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The young must learn the lessons of Auschwitz

The Story


Among 500 students getting a lesson on the Holocaust are six former pupils of Jim Keegstra. For a decade the social studies teacher taught his Eckville, Alta., students that the Holocaust is a myth perpetuated by evil Jews. Three of the students who made the trip to Vancouver tell CBC Television how seeing a graphic documentary about death camps and hearing speeches by survivors affected their views.

Medium: Television
Program: The National
Broadcast Date: May 26, 1983
Guest(s): Mark Heyn, Litha Kirbyson, Marla Scott, Vera Slymovics
Host: Knowlton Nash
Reporter: Jerry Thompson
Duration: 2:55
Footage excerpt: The World at War, Vol. 20: Genocide, Thames Television.

Did You know?


• Jim Keegstra was a social studies teacher and ex-mayor of the central Alberta town of Eckville in 1982 when a mother complained that her child's school notes contained derogatory descriptions of Jews. Students testified at later trials that Keegstra taught them that the Holocaust was a hoax. They said the teacher described Jews as inherently evil, treacherous and responsible for wars and anarchy.

• Keegstra was indicted under Canada's hate crimes law in 1984, convicted a year later and ordered to pay a $5,000 fine. The conviction was appealed up to the Supreme Court of Canada, which affirmed it in 1996.

• Keegstra's sentence, which was not addressed by the Supreme Court, was overturned by the Alberta Court of Appeal. It replaced the fine with a one-year suspended sentence, a year of probation and 200 hours of community service work.

• Educational sessions like the one in this clip have been held in many parts of Canada. For years after the Second World War, many Holocaust survivors chose not to speak about their experiences. Now, however, in many parts of Canada, survivors regularly talk to school groups about their experiences in hopes that such a genocide will never be repeated. The League for Human Rights of B'nai Brith Canada and other groups promote Holocaust education programs.

• A poll commissioned by the BBC in February 2004 suggested that 45 per cent of Britons claimed to have never heard of Auschwitz. The figure rose to 60 per cent for people under age 35. Among those who had heard of the camp, 70 per cent felt they didn't know much about it. The survey was based on a mailed questionnaire to 4,000 Britons.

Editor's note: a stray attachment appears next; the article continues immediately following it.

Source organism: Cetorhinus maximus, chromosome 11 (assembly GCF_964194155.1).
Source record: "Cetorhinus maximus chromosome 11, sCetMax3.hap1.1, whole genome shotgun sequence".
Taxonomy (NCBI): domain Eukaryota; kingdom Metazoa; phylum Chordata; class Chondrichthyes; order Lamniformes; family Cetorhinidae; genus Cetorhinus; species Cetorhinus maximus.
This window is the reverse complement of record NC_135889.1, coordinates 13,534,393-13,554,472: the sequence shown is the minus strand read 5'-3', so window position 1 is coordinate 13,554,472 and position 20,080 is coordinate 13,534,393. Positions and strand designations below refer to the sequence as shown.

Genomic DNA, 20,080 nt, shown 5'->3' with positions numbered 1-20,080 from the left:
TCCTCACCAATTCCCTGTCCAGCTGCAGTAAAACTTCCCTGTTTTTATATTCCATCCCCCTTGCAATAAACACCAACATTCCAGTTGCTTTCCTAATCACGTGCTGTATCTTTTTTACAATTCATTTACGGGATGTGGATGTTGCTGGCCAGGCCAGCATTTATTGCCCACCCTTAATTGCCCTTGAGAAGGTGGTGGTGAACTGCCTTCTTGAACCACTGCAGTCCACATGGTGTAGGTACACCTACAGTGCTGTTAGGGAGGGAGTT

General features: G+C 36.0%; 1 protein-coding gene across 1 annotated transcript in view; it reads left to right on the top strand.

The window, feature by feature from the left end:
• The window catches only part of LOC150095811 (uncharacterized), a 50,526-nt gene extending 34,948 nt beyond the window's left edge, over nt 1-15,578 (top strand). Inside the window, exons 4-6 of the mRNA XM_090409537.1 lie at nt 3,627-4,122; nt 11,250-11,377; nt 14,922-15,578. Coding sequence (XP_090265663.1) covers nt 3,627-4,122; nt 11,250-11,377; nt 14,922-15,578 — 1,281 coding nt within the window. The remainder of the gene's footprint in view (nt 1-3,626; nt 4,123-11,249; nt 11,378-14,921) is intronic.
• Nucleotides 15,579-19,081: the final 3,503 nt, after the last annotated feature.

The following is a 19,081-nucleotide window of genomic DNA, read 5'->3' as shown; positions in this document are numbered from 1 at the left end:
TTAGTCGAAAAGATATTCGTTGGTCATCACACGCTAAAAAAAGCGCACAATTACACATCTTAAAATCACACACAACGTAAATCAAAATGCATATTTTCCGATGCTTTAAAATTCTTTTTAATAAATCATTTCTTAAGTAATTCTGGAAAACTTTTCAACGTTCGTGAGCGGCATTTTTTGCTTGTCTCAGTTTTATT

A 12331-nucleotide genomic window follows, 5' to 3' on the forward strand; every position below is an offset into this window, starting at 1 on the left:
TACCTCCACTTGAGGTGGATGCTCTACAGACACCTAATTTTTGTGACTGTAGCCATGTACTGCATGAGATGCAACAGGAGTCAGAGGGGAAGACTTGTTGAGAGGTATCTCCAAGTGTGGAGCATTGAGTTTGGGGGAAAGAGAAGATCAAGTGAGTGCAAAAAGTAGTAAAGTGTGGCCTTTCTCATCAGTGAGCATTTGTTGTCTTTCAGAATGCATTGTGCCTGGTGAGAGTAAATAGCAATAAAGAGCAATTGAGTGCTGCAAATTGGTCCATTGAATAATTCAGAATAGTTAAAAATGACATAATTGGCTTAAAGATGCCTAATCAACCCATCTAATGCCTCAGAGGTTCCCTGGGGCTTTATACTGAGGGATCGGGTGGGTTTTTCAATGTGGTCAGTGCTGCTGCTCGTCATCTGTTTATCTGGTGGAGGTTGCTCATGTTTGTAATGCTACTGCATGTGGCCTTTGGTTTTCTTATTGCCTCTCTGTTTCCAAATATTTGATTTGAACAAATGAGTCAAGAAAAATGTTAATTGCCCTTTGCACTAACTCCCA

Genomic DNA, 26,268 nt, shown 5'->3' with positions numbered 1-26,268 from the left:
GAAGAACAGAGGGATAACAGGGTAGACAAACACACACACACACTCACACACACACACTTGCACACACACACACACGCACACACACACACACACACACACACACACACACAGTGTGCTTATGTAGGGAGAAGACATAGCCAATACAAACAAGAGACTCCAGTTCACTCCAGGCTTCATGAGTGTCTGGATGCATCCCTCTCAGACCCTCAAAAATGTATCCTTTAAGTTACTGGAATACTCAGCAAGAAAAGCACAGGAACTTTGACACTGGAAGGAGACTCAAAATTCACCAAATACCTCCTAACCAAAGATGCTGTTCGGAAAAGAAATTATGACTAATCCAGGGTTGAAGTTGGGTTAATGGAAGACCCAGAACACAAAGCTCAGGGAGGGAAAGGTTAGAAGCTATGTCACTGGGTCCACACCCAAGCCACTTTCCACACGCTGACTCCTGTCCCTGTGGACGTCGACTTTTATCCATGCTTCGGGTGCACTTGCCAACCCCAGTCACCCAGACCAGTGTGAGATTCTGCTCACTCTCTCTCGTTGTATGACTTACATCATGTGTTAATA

• Genocide didn't end with the Holocaust. Academics point to mass killings in Cambodia, the former Yugoslavia and Rwanda as examples. The United Nations passed a convention against genocide in 1948. While various UN bodies have branded many conflicts as genocide, the most powerful body -- the Security Council, which could compel member nations to act -- has not voted to recognize any of them as such.

• Jim Keegstra is not Canada's only Holocaust denier. German-born Ernst Zundel, who for years ran a publishing business and website from his Toronto home, was never convicted of promoting racial hatred. However, he was detained after the federal government in 2003 issued a security certificate for his removal from Canada, saying his ties to the white supremacist movement made him a threat to national security.

• In December 2002, former native leader David Ahenakew was charged with inciting racial hatred. He had said to a Saskatoon reporter that Nazi leader Adolf Hitler did the right thing when he "fried" six million Jews because, otherwise, "Jews would have owned the God damned world." Three days later, he tearfully apologized on national television. He said there was no excuse for such comments which, he says, were intended to "spark debate" about the treatment of native peoples.


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